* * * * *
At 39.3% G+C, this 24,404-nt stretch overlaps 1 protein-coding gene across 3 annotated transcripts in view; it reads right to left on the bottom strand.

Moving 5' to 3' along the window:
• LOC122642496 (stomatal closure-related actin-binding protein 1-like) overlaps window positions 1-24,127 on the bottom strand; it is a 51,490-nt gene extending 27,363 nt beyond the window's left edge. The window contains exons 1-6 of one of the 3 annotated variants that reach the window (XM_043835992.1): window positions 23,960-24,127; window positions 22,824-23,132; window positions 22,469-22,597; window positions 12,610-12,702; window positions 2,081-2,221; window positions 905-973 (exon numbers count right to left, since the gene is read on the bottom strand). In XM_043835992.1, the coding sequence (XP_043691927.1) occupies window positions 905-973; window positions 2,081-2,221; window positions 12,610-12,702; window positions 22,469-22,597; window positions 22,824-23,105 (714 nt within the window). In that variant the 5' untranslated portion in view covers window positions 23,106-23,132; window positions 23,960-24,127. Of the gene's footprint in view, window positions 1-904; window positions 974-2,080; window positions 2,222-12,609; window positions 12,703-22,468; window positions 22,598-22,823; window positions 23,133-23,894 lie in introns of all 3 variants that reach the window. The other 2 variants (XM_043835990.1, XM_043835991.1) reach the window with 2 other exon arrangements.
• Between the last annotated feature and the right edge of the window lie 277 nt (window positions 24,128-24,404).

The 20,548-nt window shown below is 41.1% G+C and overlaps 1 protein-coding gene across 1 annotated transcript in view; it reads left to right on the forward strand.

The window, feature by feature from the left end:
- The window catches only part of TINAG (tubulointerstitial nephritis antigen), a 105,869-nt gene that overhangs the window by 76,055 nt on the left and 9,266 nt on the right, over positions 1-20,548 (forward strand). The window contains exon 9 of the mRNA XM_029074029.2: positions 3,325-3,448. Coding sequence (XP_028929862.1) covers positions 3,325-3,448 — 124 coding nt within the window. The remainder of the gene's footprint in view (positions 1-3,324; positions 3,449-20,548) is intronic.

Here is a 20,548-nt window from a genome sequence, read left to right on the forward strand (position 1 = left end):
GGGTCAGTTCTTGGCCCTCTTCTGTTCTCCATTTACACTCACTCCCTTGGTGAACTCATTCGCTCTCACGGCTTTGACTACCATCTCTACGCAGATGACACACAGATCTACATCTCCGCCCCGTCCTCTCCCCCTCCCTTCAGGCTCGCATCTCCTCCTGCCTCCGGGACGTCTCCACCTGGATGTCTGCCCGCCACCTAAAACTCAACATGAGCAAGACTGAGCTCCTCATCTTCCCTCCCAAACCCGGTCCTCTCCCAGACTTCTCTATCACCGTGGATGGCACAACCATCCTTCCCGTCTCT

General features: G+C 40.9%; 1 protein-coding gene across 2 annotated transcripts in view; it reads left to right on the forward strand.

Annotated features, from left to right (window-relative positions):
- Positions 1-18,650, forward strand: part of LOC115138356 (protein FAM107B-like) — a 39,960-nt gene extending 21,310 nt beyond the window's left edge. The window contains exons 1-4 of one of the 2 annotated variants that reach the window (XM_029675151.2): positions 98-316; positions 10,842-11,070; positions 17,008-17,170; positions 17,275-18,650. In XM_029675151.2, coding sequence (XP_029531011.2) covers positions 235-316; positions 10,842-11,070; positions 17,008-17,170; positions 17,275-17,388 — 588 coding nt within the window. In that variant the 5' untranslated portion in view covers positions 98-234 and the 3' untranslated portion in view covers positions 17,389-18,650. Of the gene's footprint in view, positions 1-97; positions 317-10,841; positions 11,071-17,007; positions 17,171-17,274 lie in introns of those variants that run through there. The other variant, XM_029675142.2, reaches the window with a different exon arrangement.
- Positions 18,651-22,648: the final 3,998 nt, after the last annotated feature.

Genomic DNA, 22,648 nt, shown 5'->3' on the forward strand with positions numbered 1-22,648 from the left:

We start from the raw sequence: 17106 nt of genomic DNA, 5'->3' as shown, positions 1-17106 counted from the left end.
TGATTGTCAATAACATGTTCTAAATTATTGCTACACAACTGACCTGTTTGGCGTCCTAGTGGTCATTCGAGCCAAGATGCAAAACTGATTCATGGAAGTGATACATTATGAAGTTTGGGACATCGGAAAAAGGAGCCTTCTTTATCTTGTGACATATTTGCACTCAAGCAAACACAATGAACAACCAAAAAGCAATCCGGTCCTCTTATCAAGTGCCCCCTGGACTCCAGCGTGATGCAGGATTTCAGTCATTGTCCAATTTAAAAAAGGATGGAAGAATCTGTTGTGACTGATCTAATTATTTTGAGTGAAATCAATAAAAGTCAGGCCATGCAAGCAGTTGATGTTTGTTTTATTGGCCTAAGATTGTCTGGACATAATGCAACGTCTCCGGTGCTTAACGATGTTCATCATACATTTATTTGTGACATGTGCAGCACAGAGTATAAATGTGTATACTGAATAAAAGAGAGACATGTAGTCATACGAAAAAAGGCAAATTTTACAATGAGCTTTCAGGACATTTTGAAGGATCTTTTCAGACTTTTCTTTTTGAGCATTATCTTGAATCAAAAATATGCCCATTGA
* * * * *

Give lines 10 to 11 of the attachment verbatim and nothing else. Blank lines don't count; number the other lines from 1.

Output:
General features: G+C 40.9%; 1 protein-coding gene across 2 annotated transcripts in view; it reads left to right on the forward strand.

Annotated features, from left to right (window-relative positions):